Filed Under:Your Practice, Regulatory

Employers test mix of strategies to avoid PPACA

Employers that have pruned the hours of part-timers in response to Obamacare have generated plenty of headlines, mostly negative. But it’s not the only strategy they’re testing in hopes of sparing themselves the expense of buying health insurance for everyone.

Around the country, companies are beginning to share employees.

Concerns have been running high about how PPACA will impact business. A recent Gallup survey found that 48 percent of small-business owners say the law is going to be bad for business, compared with 9 percent who say it’s going to be good, and 39 percent who expect no impact at all.

The headline-grabbing response from business has, in part, included trimming of the part-time workforce. The law requires large employers offering health insurance to include part-time employees working 30 hours a week or more. The Federal Reserve Bank of Minneapolis found that 11 percent of employers are shifting to more part-time employees or planning to do so in response to the new healthcare requirements.

Some businesses, especially those in the food-service world, are increasingly banding together to split an employee’s workweek between themselves and competitors. In other words, a cook might work 15 hours at one restaurant, put in another 15 at another eatery and wrap up with 10 hours at a third.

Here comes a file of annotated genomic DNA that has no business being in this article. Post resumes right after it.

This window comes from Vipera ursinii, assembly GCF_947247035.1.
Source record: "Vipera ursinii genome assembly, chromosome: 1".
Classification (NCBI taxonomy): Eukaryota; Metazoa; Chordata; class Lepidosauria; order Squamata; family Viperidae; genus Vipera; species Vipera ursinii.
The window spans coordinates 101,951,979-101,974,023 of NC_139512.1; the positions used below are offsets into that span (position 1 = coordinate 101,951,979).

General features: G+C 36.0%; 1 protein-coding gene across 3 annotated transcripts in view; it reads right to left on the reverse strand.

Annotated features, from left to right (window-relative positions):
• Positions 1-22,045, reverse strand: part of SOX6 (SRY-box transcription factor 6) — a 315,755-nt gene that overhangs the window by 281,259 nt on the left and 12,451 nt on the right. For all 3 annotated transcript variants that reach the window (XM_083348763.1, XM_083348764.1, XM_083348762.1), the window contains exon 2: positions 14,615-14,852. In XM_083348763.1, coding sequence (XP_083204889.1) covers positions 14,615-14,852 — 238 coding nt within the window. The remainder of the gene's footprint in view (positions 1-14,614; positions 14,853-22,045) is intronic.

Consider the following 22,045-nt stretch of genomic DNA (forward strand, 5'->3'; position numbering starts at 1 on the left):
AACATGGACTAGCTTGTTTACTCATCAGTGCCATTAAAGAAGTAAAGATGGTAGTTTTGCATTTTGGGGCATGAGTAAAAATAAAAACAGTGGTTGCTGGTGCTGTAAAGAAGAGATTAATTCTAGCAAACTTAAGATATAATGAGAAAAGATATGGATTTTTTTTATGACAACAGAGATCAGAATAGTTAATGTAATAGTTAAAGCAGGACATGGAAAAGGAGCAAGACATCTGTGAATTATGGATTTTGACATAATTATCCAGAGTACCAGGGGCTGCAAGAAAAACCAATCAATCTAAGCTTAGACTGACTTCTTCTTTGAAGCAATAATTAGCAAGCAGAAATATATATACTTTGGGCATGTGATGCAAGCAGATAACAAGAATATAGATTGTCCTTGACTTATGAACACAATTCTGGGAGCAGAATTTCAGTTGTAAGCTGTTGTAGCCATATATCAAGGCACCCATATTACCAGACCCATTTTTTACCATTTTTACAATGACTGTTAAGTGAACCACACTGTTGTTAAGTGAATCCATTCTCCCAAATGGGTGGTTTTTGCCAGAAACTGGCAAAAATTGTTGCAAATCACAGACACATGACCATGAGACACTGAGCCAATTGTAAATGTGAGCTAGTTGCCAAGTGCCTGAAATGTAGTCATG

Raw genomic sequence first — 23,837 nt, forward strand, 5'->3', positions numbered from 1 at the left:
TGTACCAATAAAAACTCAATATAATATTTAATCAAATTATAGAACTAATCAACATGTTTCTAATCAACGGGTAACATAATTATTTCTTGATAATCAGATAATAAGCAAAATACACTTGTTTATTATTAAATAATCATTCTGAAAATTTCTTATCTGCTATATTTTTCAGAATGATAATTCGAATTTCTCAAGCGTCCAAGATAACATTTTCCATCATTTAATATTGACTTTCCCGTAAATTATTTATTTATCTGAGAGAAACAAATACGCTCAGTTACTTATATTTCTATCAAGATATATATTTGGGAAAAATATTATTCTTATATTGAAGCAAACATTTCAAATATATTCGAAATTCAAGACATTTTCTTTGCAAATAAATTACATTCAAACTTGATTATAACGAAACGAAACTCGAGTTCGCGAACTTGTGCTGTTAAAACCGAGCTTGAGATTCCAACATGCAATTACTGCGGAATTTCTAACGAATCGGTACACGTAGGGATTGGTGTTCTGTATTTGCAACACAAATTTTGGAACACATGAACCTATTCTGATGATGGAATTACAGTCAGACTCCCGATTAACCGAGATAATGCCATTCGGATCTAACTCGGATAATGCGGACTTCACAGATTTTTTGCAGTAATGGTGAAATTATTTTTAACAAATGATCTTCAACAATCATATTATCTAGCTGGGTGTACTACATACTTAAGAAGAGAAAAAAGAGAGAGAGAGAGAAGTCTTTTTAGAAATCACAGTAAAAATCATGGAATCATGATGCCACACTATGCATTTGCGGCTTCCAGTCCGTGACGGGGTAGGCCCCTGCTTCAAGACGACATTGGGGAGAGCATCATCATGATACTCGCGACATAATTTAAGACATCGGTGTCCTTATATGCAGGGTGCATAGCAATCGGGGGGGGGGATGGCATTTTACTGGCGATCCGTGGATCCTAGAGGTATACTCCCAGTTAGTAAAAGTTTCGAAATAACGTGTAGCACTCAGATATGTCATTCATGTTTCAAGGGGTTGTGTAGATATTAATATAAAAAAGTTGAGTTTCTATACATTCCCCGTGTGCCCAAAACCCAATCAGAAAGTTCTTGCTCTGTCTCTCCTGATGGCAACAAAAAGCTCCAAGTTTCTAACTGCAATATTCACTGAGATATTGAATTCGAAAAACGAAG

Labor interests might object that this approach amounts to exploitation, but advocates say it helps keep people fully employed, if not insured by an employer.

Meanwhile, employers also are turning increasingly to independent contractors to get work done.

Companies that use these “freelancers” generally don’t have to withhold or pay any taxes on payments they make to them and are not required to provide them with health insurance. The IRS, however, has been cracking down on the abuse by companies of the independent contractor classification and many employers have been fined.

John Duczak, senior VP at The American Worker, a Hoffman Estates, Ill., benefits company, points out the law itself might offer relief to at least some employers, even those with thousands of workers on their payroll.

The legislation’s “variable hour accommodation” allows employers to determine whether someone is a fulltime or part-time employee by the average number of hours that person puts in over a 12-month period. “Some companies are going to become very skilled in their management of that position” as a way of avoiding Obamacare’s coverage mandate, he said.

Originally published on BenefitsPro. All rights reserved. This material may not be published, broadcast, rewritten, or redistributed.

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Nichole Morford

Nichole Morford
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